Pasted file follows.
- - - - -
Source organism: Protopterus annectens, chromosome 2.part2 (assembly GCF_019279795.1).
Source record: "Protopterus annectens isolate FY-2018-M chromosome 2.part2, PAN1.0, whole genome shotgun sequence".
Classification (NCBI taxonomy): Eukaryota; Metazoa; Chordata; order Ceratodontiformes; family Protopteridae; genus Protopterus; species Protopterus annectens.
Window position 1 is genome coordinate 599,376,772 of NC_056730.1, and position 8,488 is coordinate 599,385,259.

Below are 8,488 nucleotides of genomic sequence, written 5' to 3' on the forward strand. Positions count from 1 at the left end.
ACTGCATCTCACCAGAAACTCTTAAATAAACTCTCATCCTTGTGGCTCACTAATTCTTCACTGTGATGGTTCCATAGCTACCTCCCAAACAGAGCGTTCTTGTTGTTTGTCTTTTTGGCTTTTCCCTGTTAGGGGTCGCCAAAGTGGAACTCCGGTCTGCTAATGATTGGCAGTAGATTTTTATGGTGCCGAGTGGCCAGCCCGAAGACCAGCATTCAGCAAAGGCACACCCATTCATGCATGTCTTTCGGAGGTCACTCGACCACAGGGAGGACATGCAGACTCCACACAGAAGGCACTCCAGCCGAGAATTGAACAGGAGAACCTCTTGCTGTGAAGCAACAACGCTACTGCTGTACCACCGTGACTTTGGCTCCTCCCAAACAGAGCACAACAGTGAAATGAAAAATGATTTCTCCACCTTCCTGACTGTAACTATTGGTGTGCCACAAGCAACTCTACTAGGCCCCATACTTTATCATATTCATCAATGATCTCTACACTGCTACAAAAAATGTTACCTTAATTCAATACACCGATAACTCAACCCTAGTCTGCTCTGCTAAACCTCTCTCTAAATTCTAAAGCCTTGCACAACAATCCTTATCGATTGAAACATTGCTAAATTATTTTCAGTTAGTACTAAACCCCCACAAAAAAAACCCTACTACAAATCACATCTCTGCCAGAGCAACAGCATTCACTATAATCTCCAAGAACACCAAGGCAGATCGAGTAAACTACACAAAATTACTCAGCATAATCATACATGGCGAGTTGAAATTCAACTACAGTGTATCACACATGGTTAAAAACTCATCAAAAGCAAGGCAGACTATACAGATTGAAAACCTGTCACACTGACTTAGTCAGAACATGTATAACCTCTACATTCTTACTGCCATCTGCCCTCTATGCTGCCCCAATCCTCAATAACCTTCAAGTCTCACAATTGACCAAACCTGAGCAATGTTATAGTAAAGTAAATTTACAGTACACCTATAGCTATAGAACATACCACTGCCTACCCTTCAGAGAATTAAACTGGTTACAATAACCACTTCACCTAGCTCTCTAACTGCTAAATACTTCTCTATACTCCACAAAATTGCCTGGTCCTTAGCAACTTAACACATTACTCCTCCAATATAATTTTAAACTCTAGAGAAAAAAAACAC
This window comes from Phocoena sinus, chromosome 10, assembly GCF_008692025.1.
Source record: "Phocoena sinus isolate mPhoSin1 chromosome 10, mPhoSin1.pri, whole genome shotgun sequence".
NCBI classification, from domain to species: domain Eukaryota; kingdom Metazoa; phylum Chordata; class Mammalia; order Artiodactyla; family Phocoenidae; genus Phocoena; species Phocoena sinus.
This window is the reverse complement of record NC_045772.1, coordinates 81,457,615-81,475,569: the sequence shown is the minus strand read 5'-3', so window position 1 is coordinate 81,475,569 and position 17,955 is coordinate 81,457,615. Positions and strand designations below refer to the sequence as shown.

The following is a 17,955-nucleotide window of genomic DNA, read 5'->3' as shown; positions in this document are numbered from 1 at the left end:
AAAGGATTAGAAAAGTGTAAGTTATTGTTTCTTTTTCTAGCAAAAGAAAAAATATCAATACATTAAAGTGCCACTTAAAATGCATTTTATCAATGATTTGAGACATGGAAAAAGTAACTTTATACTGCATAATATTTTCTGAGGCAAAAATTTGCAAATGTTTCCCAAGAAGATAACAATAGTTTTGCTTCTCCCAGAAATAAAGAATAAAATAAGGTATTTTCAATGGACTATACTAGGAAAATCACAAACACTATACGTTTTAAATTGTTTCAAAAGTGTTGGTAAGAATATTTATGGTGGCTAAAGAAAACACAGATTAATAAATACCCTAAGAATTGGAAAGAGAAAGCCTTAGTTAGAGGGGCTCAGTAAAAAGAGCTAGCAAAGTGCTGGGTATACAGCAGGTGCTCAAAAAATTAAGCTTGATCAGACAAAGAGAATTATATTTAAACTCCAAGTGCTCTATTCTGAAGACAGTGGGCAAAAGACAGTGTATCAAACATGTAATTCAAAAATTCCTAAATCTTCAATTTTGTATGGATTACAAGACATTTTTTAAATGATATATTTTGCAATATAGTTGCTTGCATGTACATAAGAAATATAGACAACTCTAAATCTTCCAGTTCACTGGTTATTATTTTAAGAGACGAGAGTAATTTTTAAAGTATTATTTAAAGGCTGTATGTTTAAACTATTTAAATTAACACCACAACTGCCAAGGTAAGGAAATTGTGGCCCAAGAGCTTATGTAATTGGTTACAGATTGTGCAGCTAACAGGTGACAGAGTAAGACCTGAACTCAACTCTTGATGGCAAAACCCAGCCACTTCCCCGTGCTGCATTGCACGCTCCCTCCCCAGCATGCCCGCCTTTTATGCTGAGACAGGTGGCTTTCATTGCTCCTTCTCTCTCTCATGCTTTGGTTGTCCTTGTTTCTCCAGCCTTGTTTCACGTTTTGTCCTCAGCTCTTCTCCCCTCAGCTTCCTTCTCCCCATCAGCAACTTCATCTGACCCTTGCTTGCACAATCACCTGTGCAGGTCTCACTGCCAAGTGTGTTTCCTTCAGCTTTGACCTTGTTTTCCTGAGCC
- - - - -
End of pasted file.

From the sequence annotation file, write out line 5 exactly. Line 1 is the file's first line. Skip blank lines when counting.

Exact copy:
Below are 8,488 nucleotides of genomic sequence, written 5' to 3' on the forward strand. Positions count from 1 at the left end.